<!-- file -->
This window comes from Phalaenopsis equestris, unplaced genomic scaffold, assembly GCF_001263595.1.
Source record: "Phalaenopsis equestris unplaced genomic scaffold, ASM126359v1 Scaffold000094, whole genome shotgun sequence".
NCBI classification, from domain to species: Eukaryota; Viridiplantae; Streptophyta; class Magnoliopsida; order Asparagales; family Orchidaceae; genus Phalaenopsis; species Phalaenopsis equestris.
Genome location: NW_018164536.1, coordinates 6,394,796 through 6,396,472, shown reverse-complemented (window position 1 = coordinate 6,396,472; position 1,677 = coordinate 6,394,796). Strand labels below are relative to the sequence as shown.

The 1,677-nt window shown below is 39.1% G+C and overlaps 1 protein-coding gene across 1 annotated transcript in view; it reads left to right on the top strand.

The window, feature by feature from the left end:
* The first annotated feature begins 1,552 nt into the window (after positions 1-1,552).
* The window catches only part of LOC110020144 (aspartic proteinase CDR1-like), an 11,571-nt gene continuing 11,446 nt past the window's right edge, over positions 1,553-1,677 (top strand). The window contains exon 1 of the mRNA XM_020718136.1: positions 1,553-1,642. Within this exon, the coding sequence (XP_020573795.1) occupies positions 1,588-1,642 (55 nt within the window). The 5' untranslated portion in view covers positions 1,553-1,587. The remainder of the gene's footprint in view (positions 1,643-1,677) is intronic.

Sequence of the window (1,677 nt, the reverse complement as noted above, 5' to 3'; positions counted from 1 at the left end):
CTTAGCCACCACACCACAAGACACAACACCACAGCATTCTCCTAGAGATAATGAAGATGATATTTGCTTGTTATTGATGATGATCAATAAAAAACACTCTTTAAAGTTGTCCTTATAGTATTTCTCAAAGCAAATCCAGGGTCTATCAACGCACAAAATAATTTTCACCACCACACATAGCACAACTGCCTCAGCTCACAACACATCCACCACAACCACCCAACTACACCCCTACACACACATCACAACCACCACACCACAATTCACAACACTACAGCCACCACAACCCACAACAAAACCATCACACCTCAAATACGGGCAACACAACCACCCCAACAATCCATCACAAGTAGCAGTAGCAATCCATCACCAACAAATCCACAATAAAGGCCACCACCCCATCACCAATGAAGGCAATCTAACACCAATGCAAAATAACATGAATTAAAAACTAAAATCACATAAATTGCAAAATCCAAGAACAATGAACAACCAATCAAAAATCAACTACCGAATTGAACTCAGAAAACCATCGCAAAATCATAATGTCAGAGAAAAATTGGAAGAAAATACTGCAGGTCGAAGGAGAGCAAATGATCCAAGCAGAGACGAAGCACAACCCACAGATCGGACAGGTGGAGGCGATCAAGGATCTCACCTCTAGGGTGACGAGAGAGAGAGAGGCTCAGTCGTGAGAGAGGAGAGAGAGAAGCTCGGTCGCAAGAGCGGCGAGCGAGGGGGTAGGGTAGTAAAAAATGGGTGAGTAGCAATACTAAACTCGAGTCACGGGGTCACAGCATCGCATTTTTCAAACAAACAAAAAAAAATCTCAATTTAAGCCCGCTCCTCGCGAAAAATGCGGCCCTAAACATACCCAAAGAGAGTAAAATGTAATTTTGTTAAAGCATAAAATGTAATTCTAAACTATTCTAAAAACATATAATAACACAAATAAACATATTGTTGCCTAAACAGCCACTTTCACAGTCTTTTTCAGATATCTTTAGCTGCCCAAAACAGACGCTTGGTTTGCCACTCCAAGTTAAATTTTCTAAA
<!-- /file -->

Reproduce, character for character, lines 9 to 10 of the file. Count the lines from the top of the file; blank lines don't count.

Sequence of the window (1,677 nt, the reverse complement as noted above, 5' to 3'; positions counted from 1 at the left end):
CTTAGCCACCACACCACAAGACACAACACCACAGCATTCTCCTAGAGATAATGAAGATGATATTTGCTTGTTATTGATGATGATCAATAAAAAACACTCTTTAAAGTTGTCCTTATAGTATTTCTCAAAGCAAATCCAGGGTCTATCAACGCACAAAATAATTTTCACCACCACACATAGCACAACTGCCTCAGCTCACAACACATCCACCACAACCACCCAACTACACCCCTACACACACATCACAACCACCACACCACAATTCACAACACTACAGCCACCACAACCCACAACAAAACCATCACACCTCAAATACGGGCAACACAACCACCCCAACAATCCATCACAAGTAGCAGTAGCAATCCATCACCAACAAATCCACAATAAAGGCCACCACCCCATCACCAATGAAGGCAATCTAACACCAATGCAAAATAACATGAATTAAAAACTAAAATCACATAAATTGCAAAATCCAAGAACAATGAACAACCAATCAAAAATCAACTACCGAATTGAACTCAGAAAACCATCGCAAAATCATAATGTCAGAGAAAAATTGGAAGAAAATACTGCAGGTCGAAGGAGAGCAAATGATCCAAGCAGAGACGAAGCACAACCCACAGATCGGACAGGTGGAGGCGATCAAGGATCTCACCTCTAGGGTGACGAGAGAGAGAGAGGCTCAGTCGTGAGAGAGGAGAGAGAGAAGCTCGGTCGCAAGAGCGGCGAGCGAGGGGGTAGGGTAGTAAAAAATGGGTGAGTAGCAATACTAAACTCGAGTCACGGGGTCACAGCATCGCATTTTTCAAACAAACAAAAAAAAATCTCAATTTAAGCCCGCTCCTCGCGAAAAATGCGGCCCTAAACATACCCAAAGAGAGTAAAATGTAATTTTGTTAAAGCATAAAATGTAATTCTAAACTATTCTAAAAACATATAATAACACAAATAAACATATTGTTGCCTAAACAGCCACTTTCACAGTCTTTTTCAGATATCTTTAGCTGCCCAAAACAGACGCTTGGTTTGCCACTCCAAGTTAAATTTTCTAAA